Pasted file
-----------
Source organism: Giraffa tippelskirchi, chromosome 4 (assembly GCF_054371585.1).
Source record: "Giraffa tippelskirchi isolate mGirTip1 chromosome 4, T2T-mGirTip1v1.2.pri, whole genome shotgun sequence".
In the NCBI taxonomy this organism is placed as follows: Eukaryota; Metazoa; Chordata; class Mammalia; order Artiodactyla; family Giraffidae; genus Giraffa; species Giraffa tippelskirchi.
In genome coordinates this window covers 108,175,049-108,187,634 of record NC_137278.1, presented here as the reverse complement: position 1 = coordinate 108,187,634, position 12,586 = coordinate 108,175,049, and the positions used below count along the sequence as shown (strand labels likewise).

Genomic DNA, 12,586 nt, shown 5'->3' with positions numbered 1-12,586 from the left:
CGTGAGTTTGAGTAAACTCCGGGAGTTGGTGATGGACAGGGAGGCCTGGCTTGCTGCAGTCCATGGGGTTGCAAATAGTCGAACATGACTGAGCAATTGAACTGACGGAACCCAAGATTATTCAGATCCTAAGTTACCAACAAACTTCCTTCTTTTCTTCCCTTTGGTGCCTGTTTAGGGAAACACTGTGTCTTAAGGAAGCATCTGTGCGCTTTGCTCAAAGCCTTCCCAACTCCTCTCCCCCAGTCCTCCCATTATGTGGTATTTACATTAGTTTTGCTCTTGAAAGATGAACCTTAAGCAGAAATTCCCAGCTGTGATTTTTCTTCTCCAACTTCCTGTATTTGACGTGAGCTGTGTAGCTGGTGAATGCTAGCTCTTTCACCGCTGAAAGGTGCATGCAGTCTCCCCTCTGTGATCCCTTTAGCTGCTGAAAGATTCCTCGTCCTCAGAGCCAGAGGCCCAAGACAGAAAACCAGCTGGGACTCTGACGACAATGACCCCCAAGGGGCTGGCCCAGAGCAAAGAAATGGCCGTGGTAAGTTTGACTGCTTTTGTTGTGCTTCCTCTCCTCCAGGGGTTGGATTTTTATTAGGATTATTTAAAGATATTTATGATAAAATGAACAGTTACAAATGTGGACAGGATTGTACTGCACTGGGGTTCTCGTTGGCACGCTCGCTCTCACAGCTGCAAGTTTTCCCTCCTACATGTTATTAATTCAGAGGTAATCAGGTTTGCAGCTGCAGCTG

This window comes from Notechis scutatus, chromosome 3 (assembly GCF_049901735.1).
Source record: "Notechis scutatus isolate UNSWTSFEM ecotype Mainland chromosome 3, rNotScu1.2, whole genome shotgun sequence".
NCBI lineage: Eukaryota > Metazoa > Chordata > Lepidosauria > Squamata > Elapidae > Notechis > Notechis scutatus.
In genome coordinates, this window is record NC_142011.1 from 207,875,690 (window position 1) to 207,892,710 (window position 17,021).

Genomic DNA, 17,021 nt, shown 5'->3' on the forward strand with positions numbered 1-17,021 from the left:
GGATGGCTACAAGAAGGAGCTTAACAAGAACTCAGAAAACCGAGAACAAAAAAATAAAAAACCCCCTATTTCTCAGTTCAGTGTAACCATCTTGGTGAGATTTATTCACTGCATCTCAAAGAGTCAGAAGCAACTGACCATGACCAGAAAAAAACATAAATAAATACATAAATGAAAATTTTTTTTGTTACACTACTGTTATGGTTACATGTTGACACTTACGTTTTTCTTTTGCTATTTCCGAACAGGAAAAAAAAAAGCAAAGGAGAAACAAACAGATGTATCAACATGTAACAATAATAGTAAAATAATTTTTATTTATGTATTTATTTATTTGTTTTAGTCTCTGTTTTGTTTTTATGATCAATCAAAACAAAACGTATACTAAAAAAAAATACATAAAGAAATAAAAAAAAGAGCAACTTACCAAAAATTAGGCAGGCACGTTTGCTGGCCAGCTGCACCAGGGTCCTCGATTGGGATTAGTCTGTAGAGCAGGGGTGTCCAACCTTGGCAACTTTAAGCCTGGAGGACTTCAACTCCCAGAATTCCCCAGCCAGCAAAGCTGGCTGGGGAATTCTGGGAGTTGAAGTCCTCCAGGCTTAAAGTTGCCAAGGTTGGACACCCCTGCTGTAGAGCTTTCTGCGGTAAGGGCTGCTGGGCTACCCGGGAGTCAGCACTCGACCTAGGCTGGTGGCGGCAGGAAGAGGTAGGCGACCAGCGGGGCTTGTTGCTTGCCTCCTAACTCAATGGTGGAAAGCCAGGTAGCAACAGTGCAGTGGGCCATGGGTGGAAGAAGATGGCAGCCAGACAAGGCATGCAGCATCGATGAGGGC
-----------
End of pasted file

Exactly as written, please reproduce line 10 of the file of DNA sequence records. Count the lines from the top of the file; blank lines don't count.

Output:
In genome coordinates, this window is record NC_142011.1 from 207,875,690 (window position 1) to 207,892,710 (window position 17,021).